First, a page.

Computer software is only as stable as the People who write it and input the data.
This is why we have such problems with PC's and why your system idle process really isn't the cause of your problem but it is a symptom.
If you want flawless performance with limited interactivity with the rest of the World then go get an Apple. That's why most serious computers are Apples. They work flawlessly, among themselves. Can we say PROPRIETARY?
I know in the last few Years Apple has tried to play nice but they just can't let go.
You wanna work hard and party? Go for a PC.
You wanna work hard and stay at Home? Get an Apple, it's as simple as that.
The problem with PC's vs Apple is this very situation. Apple is one entity. PC's are many and diverse. You have the manufacturer of the Motherboard, the manufacturer of the Chip set that goes on the Motherboard, The manufacturer of the video Card, Sound Card, Ram, external input devices i.e. Ports, Modem (does anyone use Modems anymore?), Hard Drives, CD and DVD drives, video Monitor and last but not least, the manufacturer of the software that runs the operating system as well as all the other programs that make a PC what we want it to be, something productive and entertaining.
I call this too many cooks in the Kitchen working on the same dish using recipes from different cultures. In the end you might get a great pizza, but sometimes there are things on it that just don't taste right. We eat it anyway but it's just not right.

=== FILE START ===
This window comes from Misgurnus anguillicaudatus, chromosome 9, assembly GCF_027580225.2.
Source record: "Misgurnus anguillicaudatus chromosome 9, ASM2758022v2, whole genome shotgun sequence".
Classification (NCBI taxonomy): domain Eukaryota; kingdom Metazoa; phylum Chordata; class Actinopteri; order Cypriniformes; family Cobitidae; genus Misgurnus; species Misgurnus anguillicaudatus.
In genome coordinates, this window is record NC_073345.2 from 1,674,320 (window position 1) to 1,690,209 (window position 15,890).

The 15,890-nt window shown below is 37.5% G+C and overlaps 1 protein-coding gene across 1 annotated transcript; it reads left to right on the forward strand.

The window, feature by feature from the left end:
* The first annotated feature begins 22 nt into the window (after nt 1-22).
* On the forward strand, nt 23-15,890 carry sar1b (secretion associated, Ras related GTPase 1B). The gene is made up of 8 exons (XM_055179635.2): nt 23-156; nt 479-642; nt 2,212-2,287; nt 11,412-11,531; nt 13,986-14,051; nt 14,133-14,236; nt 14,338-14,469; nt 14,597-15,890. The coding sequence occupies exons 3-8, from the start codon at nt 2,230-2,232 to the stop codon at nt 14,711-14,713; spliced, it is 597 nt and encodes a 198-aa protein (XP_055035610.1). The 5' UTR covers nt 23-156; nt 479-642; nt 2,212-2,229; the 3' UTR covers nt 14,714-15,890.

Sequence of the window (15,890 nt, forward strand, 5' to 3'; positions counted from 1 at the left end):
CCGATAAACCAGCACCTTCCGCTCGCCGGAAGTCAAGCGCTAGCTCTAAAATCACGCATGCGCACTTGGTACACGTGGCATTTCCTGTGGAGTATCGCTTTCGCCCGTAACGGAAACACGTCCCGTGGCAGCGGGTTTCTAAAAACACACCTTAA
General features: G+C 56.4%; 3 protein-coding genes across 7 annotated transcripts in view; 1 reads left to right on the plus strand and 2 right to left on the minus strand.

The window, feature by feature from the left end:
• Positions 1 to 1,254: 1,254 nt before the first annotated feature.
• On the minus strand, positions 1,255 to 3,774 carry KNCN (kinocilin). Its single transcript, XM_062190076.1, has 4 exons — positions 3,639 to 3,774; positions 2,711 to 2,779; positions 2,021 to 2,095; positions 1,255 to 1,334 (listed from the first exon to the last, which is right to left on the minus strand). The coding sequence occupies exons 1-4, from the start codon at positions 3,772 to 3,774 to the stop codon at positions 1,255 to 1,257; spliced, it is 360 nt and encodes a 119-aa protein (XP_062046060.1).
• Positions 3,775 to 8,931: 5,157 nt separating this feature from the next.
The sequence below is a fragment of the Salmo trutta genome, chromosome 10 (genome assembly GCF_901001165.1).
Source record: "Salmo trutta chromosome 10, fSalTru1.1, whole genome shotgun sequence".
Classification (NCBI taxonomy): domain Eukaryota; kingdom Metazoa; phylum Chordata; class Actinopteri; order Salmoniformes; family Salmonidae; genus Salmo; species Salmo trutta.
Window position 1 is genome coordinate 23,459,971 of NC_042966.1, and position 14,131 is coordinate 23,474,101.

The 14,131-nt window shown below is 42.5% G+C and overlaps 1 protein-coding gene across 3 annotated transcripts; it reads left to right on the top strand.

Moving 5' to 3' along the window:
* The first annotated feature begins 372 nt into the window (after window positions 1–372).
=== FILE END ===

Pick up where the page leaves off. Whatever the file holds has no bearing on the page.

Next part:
That's why Apple works so well but can't play in the Back Yard with the other Kids, it has to go to a private School with the other Apples. They are very bright but limited when it comes to socializing and having fun.
PC's on the other Hand are fun fun fun! They play with everyone well, but not with one perfectly. It's like in real life. We can get along with just about anyone, including Apples but we have to compromise. Apples on the other Hand don't compromise and that's what makes them great! It also makes them snobs, that's why I can never bring myself to buy an Apple, I'm a People Person. I like freedom to chose who I play with.
I only wish more had invited IBM's OS2 Warp into the Back Yard when they came over to play but the majority chose Windows instead.
Any Computer is only as good as the operating system that controls it.
The PC's master is Microsoft.
Microsoft passes out it's game Book to whoever wants to play. Only problem is this, sometimes the Game Book gets updated. If the other Kids on the Block don't get the new Book they tend to play the Games in strange manners.
If you think about it, it's an awesome thing that PC's even boot up, given the circumstances.
Most good players really keep up with the newest Game Books so there's hardly ever a problem with the Game. Then there are the slower, lazy Kids that figure the Book they have is O-Tay, that's why some software and hardware works so well while others suck.